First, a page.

Whereas the original version emphazised the painful serach for inspiration by contemplating the entire artistic process between painter and model, this shortened, "commercial" version narrows it down towards a clearer dramatic line, which allows Birkin's role to stand out as a main character in her own right, while reducing the rest of the cast's impact to smithereens.
In this re-cut of the original version all imponderability faded and what was interesting is diluted by a compression of the act of painting -of its possibility of danger and disruption-, mainly focused in the fiction and the relationships between the characters, especially Béart, the most stereotyped of them all. In the best moments, evokes the spatial plasticity of "L'Amour par Terre" and its adventurous narration.
I honestly couldn't recall what was missing from the long version except, vaguely, that there are fewer painting scenes. This one certainly goes at a brisker pace. Both excellent, but this is the one for those who find LA BELLE NOISEUSE's length intimidating.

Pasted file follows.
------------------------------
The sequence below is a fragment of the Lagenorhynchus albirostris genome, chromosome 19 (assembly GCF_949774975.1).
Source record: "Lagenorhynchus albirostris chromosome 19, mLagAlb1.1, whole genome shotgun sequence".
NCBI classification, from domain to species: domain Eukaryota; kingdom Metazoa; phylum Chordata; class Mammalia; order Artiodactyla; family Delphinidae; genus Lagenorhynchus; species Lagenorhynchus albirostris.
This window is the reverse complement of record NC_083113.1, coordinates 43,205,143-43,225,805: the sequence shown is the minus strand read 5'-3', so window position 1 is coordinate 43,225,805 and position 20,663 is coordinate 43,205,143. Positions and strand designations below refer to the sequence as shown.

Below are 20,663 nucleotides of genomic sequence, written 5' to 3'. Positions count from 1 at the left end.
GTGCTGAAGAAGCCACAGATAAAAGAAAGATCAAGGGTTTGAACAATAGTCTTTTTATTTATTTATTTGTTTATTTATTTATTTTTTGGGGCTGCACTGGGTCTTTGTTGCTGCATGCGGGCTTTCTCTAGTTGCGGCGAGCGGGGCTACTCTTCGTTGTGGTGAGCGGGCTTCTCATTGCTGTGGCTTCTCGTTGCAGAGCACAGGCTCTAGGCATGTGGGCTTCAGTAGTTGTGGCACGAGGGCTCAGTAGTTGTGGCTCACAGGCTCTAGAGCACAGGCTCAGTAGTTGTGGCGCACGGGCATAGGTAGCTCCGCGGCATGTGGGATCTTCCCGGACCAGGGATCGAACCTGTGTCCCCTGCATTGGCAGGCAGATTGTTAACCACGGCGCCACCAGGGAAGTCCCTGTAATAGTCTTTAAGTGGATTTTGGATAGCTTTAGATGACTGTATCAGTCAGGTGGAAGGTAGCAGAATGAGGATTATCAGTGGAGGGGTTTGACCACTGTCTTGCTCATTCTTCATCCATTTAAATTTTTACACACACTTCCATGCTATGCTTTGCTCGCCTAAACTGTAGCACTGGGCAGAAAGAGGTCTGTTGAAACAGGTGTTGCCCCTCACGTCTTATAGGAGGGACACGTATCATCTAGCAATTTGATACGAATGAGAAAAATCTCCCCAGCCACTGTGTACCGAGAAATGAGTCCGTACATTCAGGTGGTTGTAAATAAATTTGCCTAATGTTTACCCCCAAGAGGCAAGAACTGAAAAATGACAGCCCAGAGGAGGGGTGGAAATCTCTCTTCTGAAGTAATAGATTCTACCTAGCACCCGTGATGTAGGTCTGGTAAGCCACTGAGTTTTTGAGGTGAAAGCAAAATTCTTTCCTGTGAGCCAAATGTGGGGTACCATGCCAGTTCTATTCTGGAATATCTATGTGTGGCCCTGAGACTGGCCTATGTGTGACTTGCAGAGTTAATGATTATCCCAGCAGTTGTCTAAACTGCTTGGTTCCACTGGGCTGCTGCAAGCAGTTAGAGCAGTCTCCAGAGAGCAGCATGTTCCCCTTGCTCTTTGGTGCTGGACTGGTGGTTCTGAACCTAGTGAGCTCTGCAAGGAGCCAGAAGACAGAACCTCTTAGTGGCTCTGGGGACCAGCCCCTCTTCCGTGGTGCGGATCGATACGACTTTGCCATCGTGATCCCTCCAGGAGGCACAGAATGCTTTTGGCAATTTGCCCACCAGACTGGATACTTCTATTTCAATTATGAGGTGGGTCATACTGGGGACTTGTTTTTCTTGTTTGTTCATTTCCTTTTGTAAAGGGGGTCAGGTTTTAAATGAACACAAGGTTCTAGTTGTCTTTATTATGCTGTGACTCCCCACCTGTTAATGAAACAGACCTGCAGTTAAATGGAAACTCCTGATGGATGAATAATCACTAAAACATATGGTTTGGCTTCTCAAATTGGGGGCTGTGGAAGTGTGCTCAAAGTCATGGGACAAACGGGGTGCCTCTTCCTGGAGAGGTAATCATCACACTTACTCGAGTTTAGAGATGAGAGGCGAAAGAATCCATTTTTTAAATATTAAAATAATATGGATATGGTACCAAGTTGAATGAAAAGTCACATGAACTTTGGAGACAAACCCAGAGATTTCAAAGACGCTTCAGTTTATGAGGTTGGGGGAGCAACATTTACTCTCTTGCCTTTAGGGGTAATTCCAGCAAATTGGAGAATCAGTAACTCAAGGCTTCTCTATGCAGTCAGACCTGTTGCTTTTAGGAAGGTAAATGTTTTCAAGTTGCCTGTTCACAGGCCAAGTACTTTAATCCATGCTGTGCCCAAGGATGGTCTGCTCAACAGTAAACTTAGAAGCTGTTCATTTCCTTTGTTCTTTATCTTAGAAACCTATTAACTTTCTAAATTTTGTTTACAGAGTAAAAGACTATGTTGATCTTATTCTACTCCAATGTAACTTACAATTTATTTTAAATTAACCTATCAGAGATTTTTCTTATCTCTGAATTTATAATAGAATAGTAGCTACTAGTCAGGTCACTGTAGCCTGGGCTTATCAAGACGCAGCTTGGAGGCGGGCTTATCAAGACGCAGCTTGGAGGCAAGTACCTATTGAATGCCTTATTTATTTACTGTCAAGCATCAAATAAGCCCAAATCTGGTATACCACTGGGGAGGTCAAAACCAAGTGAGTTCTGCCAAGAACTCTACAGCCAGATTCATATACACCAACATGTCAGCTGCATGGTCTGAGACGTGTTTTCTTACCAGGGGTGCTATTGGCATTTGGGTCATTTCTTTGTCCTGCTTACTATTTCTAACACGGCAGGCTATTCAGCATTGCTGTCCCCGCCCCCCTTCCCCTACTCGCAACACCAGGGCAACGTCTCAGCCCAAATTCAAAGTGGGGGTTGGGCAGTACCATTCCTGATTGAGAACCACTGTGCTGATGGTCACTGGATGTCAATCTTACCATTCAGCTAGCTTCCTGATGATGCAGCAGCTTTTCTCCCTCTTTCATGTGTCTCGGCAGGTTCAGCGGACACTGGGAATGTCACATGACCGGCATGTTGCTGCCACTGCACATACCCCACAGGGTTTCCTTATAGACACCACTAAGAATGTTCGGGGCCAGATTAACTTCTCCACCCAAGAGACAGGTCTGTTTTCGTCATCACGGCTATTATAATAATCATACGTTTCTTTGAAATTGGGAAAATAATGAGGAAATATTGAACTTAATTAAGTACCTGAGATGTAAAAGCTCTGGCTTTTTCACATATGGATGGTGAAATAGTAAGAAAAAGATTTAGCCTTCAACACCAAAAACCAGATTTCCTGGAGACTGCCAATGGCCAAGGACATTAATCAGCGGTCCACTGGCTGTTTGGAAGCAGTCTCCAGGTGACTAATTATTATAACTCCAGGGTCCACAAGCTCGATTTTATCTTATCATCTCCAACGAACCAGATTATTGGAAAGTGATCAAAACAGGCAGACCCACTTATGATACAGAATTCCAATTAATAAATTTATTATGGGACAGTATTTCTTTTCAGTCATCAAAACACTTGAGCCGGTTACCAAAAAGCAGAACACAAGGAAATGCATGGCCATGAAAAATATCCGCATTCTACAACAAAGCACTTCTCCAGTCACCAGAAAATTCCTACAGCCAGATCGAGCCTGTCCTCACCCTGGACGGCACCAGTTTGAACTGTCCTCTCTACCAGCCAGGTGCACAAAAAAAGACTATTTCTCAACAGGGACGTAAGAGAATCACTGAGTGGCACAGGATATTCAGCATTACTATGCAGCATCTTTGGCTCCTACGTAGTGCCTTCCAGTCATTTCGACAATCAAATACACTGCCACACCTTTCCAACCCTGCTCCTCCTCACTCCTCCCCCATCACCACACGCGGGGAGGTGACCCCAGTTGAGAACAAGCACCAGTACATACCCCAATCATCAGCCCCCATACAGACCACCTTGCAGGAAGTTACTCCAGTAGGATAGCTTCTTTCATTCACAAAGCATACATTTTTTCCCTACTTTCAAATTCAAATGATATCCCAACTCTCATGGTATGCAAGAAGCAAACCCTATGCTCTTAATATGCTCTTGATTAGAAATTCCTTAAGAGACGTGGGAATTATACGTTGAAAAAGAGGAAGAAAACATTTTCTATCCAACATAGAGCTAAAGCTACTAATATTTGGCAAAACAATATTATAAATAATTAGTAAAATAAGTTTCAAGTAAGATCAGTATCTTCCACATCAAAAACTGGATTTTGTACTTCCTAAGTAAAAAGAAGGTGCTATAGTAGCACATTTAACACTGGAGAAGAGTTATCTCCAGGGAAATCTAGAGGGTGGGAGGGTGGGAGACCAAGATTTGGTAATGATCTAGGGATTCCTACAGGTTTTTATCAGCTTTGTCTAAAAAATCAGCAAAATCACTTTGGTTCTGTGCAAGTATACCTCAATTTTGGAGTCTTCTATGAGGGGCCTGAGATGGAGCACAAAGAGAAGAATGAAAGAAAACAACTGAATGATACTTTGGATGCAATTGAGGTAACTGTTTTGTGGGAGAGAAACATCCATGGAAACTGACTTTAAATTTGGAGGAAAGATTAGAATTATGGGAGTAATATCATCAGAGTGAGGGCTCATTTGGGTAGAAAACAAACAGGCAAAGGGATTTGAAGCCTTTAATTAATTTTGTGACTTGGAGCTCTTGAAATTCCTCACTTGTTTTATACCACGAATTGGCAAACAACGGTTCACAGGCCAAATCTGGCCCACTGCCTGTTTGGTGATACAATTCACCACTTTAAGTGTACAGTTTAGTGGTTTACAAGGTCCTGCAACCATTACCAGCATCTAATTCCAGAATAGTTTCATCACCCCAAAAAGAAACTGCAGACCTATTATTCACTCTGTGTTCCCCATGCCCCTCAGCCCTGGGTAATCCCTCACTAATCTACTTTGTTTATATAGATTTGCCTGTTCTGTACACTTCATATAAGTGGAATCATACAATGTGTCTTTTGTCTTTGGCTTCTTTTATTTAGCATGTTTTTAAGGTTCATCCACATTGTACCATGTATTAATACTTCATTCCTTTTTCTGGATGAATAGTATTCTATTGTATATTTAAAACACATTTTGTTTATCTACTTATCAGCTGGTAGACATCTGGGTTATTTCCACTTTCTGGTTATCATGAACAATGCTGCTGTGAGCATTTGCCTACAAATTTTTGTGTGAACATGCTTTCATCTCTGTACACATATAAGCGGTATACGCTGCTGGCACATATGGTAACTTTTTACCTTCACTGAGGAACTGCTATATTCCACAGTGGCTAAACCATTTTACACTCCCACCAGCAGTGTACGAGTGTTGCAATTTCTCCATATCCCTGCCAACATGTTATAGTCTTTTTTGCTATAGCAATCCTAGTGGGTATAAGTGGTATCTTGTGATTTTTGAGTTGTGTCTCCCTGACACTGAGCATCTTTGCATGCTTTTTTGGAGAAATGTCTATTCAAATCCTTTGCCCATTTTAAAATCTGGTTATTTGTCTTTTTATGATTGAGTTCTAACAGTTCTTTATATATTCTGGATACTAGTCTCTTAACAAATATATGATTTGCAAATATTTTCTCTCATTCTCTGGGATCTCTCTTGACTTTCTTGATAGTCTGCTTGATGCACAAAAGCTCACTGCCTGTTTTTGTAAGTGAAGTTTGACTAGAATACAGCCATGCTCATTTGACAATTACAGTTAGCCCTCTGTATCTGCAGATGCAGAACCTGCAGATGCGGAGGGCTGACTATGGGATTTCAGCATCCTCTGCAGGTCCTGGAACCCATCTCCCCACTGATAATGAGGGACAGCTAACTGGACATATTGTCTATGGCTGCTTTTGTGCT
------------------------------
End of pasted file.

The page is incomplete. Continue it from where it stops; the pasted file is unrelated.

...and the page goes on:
I didn't watch the long version so I cannot compare. Old, famous and uninspired painter archetype looking to resurrect his moldy artist aura by studying his protege's girlfriend's naked body. Everybody is trying to take major parts in the creation of one big fallacy of a painting. Jane Birkin is trying to do taxidermy while being jelly. Her role somehow makes me think of her life with Gainsbourg and sigh with pity.
Surrounded by crickets and distant church bells, an old painter and his young model embody the artistic process as an encounter with the total Other, through an act of self-emptying and nudity. What is most important though, is this unspeakable silent presence of Jane Birkin, who knows everything, understands everything.